“Two Boats and One Helicopter,” The Leftover’s third episode, shifts gears and turns up the torment, allowing Christopher Eccleston ( Rev. Matt Jamison) to shine while his character endures unrelenting strife.
Unlike previous episodes, Episode 3 delves into Rev. Matt Jamison’s life three years after the sudden departure. During the opening sequence, Jamison is viciously assaulted before his scant parish. Not only has he lost his flock, but his sanctuary, too, is fleeting.
Despite frequent beatings, he is determined to share the painful truth and distinguish the the innocent from the guilty. A community brimming with confusion and resentment has little use for faith and meets his truth with blatant violence. The primal and the spiritual clash.
Up until now, the show focused on Kevin Garvey (Justin Theroux). Jamison and Garvey are important community figures who struggle to maintain the integrity of their positions, so why do they persist?
The episode draws heavily on Biblical allusions to the Book of Job. When Nora Durst (Carrie Coon) asks Jamison if he knows what took her family, he responds that it is a test, not for what came before- but for what is happening at the present time.
While this seemingly simple response insights more irritation than comfort, it helps viewers understand how a reverend without a parish finds the will to preach. But this is just one test Jamison withstands.
The day of the Sudden Departure, he and his wife are in a car accident, leaving her in a catatonic state. Not only did he lose his partner, but he now faces overwhelming financial burdens as a result of her special needs. But he persists and so do the tests.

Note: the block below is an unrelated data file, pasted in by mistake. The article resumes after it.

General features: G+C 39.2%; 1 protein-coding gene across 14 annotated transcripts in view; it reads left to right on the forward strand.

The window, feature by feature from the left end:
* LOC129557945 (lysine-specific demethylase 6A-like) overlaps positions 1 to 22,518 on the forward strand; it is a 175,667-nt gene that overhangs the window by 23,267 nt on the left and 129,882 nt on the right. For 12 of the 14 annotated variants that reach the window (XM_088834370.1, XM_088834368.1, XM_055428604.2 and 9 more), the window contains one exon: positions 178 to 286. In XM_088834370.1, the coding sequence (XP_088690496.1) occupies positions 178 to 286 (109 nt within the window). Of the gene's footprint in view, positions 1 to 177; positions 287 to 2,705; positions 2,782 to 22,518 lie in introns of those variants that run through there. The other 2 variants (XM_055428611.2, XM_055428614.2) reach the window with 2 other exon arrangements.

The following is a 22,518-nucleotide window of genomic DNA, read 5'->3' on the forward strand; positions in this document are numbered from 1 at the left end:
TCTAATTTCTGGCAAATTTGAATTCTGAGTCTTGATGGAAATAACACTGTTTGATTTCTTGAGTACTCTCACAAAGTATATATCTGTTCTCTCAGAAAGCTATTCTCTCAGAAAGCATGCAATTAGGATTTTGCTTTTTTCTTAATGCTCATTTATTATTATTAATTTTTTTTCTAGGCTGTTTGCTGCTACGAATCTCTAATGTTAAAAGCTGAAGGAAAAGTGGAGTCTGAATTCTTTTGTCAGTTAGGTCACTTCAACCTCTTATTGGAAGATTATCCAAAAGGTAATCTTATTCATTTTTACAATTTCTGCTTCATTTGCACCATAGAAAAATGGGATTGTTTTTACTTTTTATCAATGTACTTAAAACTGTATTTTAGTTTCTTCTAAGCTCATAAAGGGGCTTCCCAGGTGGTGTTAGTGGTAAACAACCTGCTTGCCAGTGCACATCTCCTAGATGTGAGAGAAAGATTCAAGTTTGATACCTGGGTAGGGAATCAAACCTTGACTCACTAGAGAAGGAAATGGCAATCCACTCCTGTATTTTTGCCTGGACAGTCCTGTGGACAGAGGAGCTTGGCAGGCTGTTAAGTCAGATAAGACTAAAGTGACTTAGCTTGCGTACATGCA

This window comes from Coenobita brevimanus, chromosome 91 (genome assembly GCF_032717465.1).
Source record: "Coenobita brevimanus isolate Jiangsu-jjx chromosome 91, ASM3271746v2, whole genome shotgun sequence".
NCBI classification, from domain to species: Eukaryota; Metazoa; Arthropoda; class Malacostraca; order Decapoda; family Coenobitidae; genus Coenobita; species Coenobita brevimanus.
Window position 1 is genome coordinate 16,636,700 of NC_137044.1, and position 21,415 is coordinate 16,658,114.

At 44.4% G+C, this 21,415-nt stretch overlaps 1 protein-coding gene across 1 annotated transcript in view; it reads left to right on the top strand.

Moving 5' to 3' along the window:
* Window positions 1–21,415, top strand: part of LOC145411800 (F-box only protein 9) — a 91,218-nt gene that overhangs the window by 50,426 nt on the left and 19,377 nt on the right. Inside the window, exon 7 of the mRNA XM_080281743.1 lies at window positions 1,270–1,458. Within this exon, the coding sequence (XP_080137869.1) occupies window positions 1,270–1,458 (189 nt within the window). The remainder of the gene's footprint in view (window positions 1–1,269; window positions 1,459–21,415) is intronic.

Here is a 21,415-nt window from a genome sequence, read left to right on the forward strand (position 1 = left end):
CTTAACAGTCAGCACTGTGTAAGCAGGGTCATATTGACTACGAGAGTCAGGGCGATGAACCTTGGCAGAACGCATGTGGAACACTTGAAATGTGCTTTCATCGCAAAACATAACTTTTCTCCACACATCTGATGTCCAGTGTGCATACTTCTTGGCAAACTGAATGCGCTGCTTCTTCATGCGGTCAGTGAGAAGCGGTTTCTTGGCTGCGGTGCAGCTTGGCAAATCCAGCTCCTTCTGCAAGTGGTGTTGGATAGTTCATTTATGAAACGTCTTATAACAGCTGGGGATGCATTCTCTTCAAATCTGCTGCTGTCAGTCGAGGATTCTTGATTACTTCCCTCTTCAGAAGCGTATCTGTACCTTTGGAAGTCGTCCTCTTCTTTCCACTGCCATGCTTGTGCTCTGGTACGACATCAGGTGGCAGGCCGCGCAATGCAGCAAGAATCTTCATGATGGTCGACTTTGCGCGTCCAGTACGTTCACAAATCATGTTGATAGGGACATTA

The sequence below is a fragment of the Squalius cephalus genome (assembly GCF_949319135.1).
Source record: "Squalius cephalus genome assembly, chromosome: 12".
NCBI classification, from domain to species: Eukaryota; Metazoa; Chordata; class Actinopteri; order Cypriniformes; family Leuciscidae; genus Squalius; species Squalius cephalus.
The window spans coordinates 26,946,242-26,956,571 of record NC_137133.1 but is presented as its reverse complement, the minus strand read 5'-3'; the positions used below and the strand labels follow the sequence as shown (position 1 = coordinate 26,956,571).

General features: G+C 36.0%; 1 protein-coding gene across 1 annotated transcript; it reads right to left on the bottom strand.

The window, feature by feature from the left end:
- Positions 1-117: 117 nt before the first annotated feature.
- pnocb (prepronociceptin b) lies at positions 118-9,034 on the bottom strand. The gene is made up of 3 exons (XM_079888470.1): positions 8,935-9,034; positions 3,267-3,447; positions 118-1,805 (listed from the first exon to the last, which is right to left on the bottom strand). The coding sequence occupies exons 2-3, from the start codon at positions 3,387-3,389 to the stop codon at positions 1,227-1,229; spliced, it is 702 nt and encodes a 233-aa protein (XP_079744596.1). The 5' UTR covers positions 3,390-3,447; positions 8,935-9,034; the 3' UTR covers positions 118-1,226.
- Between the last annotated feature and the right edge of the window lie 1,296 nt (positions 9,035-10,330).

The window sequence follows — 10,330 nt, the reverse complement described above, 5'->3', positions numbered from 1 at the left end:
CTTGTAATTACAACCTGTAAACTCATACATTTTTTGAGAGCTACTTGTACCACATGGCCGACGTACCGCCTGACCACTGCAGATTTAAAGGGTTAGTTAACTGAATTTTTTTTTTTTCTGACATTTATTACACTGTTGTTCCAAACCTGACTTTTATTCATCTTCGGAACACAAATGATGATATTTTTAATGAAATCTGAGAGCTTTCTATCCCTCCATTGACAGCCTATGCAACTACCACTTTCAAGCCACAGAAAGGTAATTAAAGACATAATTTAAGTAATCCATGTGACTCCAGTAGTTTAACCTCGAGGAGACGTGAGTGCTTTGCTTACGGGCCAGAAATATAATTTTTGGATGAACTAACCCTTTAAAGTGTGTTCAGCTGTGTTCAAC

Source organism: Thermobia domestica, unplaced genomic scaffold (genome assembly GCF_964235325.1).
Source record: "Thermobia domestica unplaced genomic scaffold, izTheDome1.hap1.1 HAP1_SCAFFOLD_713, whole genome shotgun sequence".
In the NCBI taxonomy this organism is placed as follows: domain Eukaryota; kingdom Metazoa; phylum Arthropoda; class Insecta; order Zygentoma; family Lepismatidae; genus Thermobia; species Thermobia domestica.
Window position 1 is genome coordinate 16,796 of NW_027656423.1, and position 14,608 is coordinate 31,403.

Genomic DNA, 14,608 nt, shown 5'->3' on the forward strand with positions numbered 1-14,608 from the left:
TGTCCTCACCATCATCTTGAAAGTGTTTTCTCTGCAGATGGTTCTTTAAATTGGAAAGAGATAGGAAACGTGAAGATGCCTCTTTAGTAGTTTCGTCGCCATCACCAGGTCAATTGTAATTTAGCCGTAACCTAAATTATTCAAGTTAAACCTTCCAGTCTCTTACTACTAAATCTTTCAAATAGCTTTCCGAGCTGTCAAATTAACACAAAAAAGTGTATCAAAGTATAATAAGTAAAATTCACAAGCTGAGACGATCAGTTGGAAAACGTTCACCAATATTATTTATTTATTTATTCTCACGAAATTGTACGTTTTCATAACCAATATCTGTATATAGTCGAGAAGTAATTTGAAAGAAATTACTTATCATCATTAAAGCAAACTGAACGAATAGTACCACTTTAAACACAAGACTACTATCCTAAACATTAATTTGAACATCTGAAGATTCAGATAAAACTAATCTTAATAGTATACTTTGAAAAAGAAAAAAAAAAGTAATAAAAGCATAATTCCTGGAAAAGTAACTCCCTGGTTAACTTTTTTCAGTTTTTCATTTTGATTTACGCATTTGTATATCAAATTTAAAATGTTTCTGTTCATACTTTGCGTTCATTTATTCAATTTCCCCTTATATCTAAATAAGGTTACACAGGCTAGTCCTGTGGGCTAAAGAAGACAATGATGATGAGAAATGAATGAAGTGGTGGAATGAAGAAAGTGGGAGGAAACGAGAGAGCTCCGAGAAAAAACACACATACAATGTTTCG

In an effort to keep his church out of the hands of The Guilty Remnant, Jamison gambles to turn $20,000 into $160,000- an ironic move considering he is set to expose one of the departed for gambling away his children’s college fund. He somehow beats the odds and makes enough money to save his church and to pay for his wife’s care.
Before he could exhale, he is robbed. Jamison refuses to surrender and charges his assailant, pounding the thief’s head into the pavement. The man of God turns to ungodly acts to safe his sanctuary- the sequence is dense with tension and irony. But he persists to meet still another series of tests.
As he rushes to the bank to save his church, Jamison stops to help a member of the Guilty Remnant after the man is hit with a rock. The assailants return and hurl a rock at Jamison- no good deed goes unpunished, indeed.
When he regains consciousness in the hospital, he rushes to the bank only to find he lost three days of his life…and his church. The gap in time mimics the resurrection of Christ who rose to glory on the third day; instead, Jamison rises to find his position lost to a group he treated charitably, the Guilty Remnant.
Jamison stands defeated. But does the Guilty Remant’s possession of the church and subsequent defacement of that property present him a new opportunity? In an HBO interview, Eccleston remarked, “[Jamison] sees huge political capital in them making him an outsider. He’s clever…”
Surely there are more tests ahead of him in these tumultuous times, but has he handled the challenges with adequate grace? Has he too thoroughly compromised his Christian ideals in effort to hold on to what’s left of his parish and sanctuary?
Eccelston beautifully captures the mania and heartache of Jamison’s plight. This is, by far, the most intense episode of The Leftovers. This episode maintains the show’s usual reliance on animal imagery, omens, and existential crises, but the pace and performance keeps the audience at the edge of its seat. Let’s hope this momentum continues.
What did you think of this week’s episode? You can share your insight, predictions, and favorite moments in the comment section.